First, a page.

The Shubert series is a set of beautifully illustrated children’s books designed to build character through conflict for both children and adults. In Shubert’s Choice, Shubert (a lightning bug) discovers the power of choices to help him stay focused while getting ready for school. The last page of the book is intended for adults and demonstrates ways for adults to help children build character through conflict.
Before, During and After Reading
Read the title of the book and the names of the author and illustrator. Give your child a preview of the book. You might say:
This book is about a little lightning bug named Shubert. Shubert is the main character in the story. It’s time to get dressed for school, but Shubert just wants to play. I wonder how his mom will help him stay focused on getting dressed. What do you think will happen? Do you get any ideas from the title of the book or the illustration on the cover?
As you read the story with expression, stop and ask questions. For example, after you read the page where Shubert’s mom peeks her head in the room to check on his progress, you might ask:
Is there a problem? What is the problem? What do you think might happen next?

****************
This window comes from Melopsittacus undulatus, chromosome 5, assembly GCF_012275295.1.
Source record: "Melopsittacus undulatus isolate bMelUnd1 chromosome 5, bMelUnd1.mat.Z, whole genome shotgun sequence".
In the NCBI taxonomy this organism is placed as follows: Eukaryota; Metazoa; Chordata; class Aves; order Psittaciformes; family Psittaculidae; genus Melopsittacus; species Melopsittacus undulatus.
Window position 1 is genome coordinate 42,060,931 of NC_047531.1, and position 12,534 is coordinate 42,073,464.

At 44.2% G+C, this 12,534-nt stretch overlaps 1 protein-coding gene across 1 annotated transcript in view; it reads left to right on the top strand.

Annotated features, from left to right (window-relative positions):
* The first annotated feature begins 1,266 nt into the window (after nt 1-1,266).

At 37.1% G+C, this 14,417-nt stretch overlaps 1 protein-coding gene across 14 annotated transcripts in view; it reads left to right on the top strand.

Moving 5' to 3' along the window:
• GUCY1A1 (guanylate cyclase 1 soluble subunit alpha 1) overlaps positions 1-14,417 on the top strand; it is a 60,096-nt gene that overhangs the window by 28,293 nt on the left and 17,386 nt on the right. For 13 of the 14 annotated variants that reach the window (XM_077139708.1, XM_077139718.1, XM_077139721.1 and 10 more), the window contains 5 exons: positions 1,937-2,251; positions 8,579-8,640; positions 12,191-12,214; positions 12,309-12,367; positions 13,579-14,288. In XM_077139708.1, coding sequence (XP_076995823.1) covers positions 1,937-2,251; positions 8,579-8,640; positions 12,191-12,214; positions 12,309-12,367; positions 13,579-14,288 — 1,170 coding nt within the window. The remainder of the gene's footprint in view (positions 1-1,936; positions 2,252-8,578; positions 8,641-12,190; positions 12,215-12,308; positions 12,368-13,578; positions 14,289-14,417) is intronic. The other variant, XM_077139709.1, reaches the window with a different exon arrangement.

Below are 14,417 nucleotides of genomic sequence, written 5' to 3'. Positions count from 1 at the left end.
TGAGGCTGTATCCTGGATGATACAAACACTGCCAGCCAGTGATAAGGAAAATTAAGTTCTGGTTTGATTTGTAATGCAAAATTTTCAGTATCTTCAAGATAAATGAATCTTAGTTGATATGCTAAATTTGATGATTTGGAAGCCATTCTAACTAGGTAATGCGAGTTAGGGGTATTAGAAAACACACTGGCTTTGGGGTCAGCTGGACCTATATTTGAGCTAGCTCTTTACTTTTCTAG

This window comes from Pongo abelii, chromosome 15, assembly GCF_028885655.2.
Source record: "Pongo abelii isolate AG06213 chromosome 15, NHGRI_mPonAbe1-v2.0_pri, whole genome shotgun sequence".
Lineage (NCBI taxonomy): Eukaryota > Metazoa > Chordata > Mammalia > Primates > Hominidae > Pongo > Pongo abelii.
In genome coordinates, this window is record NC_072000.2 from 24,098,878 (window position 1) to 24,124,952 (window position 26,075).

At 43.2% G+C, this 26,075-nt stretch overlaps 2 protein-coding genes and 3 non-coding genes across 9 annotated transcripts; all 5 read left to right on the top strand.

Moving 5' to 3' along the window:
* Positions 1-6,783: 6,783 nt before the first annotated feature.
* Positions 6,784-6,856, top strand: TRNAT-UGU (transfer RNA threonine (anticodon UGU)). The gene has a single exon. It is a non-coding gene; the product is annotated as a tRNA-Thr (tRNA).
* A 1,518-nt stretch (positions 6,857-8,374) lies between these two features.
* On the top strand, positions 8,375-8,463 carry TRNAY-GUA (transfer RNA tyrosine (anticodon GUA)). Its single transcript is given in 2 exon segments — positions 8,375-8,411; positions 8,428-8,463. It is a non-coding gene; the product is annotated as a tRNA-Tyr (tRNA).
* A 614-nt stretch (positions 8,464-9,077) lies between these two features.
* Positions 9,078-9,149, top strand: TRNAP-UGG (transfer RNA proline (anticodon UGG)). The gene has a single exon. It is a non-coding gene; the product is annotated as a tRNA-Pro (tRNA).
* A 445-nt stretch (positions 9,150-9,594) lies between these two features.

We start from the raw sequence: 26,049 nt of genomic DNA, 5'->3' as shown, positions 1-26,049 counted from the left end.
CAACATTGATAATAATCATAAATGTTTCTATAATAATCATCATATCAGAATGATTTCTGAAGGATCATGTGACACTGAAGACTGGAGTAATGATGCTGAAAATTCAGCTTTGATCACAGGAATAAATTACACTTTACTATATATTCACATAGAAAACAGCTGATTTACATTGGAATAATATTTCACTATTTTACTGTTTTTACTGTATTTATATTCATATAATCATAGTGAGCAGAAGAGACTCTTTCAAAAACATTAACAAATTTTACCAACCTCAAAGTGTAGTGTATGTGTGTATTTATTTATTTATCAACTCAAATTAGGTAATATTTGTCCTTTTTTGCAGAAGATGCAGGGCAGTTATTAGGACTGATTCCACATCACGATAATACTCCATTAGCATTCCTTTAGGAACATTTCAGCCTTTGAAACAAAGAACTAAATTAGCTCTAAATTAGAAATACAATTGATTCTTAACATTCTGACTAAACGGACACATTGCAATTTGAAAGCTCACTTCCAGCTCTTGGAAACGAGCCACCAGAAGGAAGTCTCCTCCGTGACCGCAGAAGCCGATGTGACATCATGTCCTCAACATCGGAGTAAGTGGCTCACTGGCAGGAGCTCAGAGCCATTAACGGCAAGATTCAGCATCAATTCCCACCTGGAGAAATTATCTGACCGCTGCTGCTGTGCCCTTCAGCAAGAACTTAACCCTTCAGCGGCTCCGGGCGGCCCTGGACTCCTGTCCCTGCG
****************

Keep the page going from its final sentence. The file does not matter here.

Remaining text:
After you read the page where Shubert’s mom gives him a choice of a blue shirt or a green shirt, you might say:
Shubert’s mom helped him decide which shirt to wear. How did she help Shubert decide? That’s right. She gave him a choice and he chose the blue shirt.
As you continue reading, stop and talk about the choices that helped Shubert stay focused on getting dressed. Look at the pictures and talk about how Shubert was feeling as he got ready for school.
Near the end of the book, Shubert uses the power of “choices” to help some of his classmates. You might ask:
When Shubert got to school, did he do some things that were helpful to his friends? What did he do that was helpful?
As you move through the day with your child, think about how you might use the power of choices to help your child increase her attention span, follow through on a task, and improve her self-esteem. Here are some ways you may offer choices to your child. Try it! You may be amazed at the power of offering choices.
You can walk to the table or skip to the table. Which one do you want to do?
You can drink your milk from the red glass or the blue one. Which one will you pick today?
You can put your pajamas on first or brush your teeth first. Which one do you choose?
Explore other recommended children’s books and reading activities for five-year-olds, or take the Reading BrightStart! Preschool Reading Screener. The screener can help you determine if your child is on the path to reading readiness, and provides a free plan for moving forward.